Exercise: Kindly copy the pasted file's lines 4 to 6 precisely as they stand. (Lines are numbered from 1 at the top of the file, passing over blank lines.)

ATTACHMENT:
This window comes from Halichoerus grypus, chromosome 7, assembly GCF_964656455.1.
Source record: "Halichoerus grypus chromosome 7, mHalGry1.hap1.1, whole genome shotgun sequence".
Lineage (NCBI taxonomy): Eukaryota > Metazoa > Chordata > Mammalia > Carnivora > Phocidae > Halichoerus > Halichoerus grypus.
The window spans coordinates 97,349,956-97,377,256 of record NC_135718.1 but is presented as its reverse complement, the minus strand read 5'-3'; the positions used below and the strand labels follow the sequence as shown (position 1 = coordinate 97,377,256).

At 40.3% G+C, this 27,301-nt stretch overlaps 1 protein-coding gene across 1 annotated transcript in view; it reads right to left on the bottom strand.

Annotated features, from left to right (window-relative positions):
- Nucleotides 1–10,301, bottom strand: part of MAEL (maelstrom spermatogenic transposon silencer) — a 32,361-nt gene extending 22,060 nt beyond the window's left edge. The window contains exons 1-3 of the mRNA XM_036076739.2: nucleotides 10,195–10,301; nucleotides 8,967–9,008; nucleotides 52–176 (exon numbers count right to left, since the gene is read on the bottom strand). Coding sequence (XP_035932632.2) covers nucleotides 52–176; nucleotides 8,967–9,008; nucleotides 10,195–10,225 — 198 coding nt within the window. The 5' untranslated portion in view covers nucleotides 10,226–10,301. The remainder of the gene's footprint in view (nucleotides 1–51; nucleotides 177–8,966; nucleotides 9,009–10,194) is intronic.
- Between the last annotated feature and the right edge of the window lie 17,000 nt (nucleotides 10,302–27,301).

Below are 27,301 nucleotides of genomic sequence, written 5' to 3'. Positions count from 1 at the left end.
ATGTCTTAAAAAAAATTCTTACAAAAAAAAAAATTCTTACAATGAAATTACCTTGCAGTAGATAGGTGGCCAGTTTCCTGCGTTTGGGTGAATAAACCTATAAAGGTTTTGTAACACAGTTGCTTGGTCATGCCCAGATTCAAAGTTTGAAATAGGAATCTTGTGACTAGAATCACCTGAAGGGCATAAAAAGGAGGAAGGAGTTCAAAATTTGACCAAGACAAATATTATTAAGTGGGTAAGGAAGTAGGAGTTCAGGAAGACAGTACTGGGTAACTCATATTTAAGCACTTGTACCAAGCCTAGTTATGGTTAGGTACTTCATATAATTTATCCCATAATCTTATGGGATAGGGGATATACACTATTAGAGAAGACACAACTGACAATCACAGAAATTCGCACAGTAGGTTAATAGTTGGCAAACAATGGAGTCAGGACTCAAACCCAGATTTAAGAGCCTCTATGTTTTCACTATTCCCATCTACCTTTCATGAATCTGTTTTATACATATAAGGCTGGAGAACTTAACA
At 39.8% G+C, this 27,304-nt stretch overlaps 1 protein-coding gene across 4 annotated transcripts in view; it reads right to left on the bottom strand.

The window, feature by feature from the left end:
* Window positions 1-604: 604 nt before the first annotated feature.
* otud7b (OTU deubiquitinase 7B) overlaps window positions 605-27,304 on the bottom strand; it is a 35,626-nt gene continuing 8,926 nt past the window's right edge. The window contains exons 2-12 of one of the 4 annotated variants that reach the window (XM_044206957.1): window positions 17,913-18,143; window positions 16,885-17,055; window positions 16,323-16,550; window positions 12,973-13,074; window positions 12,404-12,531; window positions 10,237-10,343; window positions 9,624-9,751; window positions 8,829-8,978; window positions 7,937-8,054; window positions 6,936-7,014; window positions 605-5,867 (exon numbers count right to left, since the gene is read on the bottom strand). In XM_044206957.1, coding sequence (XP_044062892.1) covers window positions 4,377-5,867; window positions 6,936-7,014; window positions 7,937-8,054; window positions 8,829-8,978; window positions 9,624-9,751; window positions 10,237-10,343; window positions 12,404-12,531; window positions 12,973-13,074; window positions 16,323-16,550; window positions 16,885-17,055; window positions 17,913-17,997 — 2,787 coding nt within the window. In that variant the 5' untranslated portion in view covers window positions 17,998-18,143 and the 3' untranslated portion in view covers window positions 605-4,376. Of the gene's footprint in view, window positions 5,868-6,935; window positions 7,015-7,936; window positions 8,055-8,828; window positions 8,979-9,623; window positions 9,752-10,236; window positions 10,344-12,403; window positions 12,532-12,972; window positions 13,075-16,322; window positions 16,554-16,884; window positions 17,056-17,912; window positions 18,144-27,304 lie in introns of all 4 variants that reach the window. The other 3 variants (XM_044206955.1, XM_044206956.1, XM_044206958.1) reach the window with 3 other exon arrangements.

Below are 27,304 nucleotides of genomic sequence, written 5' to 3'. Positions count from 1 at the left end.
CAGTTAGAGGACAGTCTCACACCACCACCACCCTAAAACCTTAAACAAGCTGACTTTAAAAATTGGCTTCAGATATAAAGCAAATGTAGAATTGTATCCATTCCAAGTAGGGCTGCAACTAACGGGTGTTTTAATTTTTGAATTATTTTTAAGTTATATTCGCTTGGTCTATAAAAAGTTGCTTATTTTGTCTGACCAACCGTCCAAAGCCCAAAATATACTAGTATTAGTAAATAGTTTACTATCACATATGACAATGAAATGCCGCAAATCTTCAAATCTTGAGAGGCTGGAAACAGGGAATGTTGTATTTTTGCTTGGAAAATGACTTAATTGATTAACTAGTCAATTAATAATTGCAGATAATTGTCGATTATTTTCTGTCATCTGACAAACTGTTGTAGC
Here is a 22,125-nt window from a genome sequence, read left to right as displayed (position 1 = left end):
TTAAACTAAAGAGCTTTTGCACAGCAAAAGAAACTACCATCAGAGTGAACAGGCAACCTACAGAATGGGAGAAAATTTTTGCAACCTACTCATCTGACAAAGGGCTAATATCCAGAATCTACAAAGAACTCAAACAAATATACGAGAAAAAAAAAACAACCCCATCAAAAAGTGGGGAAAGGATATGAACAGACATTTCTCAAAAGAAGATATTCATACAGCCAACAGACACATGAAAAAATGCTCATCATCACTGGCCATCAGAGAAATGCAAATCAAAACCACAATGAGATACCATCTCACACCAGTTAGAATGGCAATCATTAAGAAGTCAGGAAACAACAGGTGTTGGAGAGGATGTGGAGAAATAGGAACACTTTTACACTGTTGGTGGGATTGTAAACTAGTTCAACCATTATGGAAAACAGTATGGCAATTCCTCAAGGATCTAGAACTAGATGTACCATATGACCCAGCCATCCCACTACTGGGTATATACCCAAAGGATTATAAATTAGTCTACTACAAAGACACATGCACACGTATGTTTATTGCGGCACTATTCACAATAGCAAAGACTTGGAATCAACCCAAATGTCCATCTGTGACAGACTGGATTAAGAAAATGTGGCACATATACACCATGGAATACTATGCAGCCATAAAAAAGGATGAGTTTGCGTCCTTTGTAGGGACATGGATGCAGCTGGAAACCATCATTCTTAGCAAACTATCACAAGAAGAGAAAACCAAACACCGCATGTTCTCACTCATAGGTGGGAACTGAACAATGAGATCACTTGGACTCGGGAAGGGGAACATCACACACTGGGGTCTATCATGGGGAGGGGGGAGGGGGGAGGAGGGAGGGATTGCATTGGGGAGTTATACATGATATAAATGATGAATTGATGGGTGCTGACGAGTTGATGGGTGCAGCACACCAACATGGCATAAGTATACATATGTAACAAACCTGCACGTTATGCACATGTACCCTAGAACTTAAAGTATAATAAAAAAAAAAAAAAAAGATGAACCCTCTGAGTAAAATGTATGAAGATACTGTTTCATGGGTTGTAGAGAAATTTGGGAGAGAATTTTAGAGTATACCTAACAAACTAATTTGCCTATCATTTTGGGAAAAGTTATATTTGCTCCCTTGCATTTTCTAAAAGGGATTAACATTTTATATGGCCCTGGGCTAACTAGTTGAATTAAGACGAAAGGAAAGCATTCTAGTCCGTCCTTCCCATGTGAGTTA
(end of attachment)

The window spans coordinates 97,349,956-97,377,256 of record NC_135718.1 but is presented as its reverse complement, the minus strand read 5'-3'; the positions used below and the strand labels follow the sequence as shown (position 1 = coordinate 97,377,256).

At 40.3% G+C, this 27,301-nt stretch overlaps 1 protein-coding gene across 1 annotated transcript in view; it reads right to left on the bottom strand.

Annotated features, from left to right (window-relative positions):